Town Taxes Church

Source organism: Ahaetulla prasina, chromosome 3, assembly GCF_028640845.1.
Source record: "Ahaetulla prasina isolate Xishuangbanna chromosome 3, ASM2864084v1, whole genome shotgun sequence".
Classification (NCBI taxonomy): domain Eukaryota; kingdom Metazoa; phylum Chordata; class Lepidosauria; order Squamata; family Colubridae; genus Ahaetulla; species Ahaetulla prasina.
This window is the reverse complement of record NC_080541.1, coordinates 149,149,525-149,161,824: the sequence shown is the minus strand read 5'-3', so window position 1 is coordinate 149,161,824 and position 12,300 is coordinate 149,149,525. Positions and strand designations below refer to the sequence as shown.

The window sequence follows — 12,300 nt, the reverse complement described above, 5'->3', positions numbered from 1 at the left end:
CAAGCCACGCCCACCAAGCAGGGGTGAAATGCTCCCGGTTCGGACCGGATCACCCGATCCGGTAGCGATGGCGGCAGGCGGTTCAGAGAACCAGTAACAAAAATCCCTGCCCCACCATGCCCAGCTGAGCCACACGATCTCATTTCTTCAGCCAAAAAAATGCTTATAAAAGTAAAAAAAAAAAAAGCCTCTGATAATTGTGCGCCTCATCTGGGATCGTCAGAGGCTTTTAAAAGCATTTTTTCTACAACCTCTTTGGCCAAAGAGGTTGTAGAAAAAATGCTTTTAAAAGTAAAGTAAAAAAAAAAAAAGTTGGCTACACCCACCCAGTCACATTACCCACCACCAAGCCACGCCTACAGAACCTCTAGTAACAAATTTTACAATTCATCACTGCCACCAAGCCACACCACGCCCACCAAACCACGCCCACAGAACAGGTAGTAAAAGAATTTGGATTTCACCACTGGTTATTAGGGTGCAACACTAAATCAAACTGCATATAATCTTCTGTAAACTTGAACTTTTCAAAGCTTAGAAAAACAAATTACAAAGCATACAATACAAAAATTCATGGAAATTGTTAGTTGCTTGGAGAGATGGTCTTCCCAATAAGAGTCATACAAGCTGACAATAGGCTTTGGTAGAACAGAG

The Scituate tax board is ordering the Archdiocese of Boston to pay property taxes on St. Frances Xavier Cabrini Church, saying church leaders' plan to close the parish negates its tax-exempt status. The church is among more than 80 that the archdiocese has sought to close as part of the consolidation brought on by declining attendance and persistent financial struggles. On Tuesday, the Scituate Board of Assessors voted 2-1 to bill the archdiocese $42,000 in taxes annually, based on an assessment of $4.45 million for the 30-acre property. "My feeling is if they decided they no longer want to use it as a church, I would consider it a taxable property," board chairman Fred Avila said. As religious institutions, churches are exempt from paying property taxes under state law. St. Frances Xavier Cabrini has not been used for worship services for the past nine months, but a group of parishioners have been staging an around-the-clock vigil since October to keep it open. It is one of about a half-dozen parishes where such sit-ins have hampered the archdiocese's efforts to close churches. "We certainly disagree with the position" of the Scituate tax board, archdiocese spokesman Terrence Donilon said. "It is still a blessed church. People are still in vigil there." Scituate tax officials said they expected the archdiocese would challenge their decision, which could go before the state Appellate Tax Board and then the state courts. Scituate appears to be the first Massachusetts town to propose taxing a church targeted for closure, but tax assessors in other towns where parishioners are staging vigils told reporters they are considering similar moves. Secretary of State William F. Galvin, who registers nonprofit institutions, said the Scituate case leads to the broader question of what is and isn't a nonprofit. However he said he supports the tax board's decision. A Galvin spokesman did not immediately return a call for comment on Friday. The archdiocese plans to close 80 of its 357 parishes as part of the realignment announced last year. Sixty-two parishes have already closed, 14 more are scheduled to be shut down and six -- including St. Frances -- await word on appeals to the Vatican.